Cathay Pacific has confirmed that it is reducing its future fleet, as poor market conditions continue to prevail. The Hong Kong-based carrier’s new fleet plans hit the headlines after it cancelled an order for eight 777 freighters, and replaced it with an order for an additional three 747-8 freighters. The new orders will arrive in November and December this year, suggesting that it is taking over another airline’s delivery slots.
Several airlines have cancelled or postponed freighter orders in past months. AirBridgeCargo is thought to have deferred deliveries of two of its 747-8Fs, one of which is in Marana Airpark in the Arizona desert. Atlas Air cancelled three orders for the aircraft, which have been snapped up – reportedly for a good price – by Saudi, while Nippon Cargo Airlines has also deferred two 747-8F deliveries.
Cathay, which has kept a tight focus on capacity management over the past 18 months, acknowledged that the poor market had led it to this decision – and added that it may park more of its older 747Fs if the market does not pick up by the end of this year.
“In simple terms we have cut back on total freighter capacity for the coming years,” explained Nick Rhodes, director cargo. “In return for buying three more 747-8Fs, we have cancelled the order for eight 777Fs, and traded in four BCFs. That means three freighters in, and 12 out,” he said. He added: “Let’s hope that the market does pick up towards the end of the year, otherwise we may have to park some of our older 747Fs.”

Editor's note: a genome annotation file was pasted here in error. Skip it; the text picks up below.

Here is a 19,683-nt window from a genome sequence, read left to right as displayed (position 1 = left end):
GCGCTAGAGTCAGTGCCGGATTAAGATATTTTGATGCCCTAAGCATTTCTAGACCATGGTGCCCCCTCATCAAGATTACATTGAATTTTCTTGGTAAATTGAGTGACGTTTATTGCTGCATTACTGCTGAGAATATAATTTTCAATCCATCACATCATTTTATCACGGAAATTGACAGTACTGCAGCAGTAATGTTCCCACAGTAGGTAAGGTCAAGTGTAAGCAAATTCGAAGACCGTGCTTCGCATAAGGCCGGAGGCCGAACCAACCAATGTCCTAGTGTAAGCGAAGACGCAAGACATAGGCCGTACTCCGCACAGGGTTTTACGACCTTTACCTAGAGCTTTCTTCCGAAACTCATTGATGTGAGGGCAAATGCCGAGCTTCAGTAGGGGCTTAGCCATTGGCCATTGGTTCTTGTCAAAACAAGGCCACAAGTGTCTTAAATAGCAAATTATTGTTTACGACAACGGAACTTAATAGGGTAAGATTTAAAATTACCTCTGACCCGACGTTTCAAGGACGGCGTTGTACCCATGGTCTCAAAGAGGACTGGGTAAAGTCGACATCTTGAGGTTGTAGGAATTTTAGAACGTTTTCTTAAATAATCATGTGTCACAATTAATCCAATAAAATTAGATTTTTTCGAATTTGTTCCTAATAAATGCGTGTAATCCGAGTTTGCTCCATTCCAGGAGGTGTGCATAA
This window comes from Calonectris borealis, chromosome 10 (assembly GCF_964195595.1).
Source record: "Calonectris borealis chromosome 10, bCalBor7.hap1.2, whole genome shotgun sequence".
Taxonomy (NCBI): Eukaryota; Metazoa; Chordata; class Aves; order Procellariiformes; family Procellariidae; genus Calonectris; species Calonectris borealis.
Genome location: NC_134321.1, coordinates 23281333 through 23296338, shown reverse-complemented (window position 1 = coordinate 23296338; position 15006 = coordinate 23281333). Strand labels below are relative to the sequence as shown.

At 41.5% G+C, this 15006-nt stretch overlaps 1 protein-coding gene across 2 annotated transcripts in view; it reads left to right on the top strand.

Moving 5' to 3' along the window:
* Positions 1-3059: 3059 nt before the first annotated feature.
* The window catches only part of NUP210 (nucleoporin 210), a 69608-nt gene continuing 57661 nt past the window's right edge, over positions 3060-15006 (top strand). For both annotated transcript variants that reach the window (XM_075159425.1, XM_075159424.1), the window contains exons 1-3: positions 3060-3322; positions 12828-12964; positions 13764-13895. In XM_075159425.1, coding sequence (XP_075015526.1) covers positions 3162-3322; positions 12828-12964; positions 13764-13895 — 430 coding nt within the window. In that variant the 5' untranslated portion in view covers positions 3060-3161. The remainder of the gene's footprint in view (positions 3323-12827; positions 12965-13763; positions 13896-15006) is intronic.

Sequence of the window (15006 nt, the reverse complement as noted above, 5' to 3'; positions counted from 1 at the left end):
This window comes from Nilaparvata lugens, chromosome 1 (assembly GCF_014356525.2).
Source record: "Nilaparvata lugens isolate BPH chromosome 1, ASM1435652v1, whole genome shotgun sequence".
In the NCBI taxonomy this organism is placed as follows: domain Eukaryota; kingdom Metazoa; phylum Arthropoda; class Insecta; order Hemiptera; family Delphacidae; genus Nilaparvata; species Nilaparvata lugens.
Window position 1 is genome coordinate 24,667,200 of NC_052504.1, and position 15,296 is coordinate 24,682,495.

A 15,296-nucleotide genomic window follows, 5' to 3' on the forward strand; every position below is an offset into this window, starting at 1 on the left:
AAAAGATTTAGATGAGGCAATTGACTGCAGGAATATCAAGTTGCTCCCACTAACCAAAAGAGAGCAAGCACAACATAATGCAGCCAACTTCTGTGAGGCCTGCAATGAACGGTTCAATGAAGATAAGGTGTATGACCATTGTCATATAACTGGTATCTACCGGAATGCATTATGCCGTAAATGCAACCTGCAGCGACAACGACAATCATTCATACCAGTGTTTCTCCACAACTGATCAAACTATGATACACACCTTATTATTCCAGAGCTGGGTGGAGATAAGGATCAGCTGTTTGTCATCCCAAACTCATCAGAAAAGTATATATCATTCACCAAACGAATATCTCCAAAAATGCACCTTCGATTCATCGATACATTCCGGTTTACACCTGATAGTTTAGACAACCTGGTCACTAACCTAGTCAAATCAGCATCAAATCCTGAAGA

Some carriers have questioned the performance of the 747-8Fs, but Mr Rhodes told The Loadstar they suited Cathay’s routes. “We have been very happy with our eight 747-8Fs on the HK/NAM routes. With the new deliveries, we will then get to test them on HK-Europe as well, as 10 is about the right number for 30 flights a week to NAM.”
Cathay will receive two more of the aircraft in April and July this year, taking the fleet up to 13 by the end of this year.
Mr Rhodes added that the cancellation of the 777Fs was not related to the aircraft. “I still think that the 777F is an excellent aircraft, and will be ideal for Cathay on a number of routes, both long-haul and regional. We have therefore reached an agreement with Boeing for five options to be exercised from 2016, depending on the market situation at the time.”
So far, there has been none of the March pick-up – or mini-peak – that carriers were hoping for, he said. “There has been little to cheer in the first quarter so far.”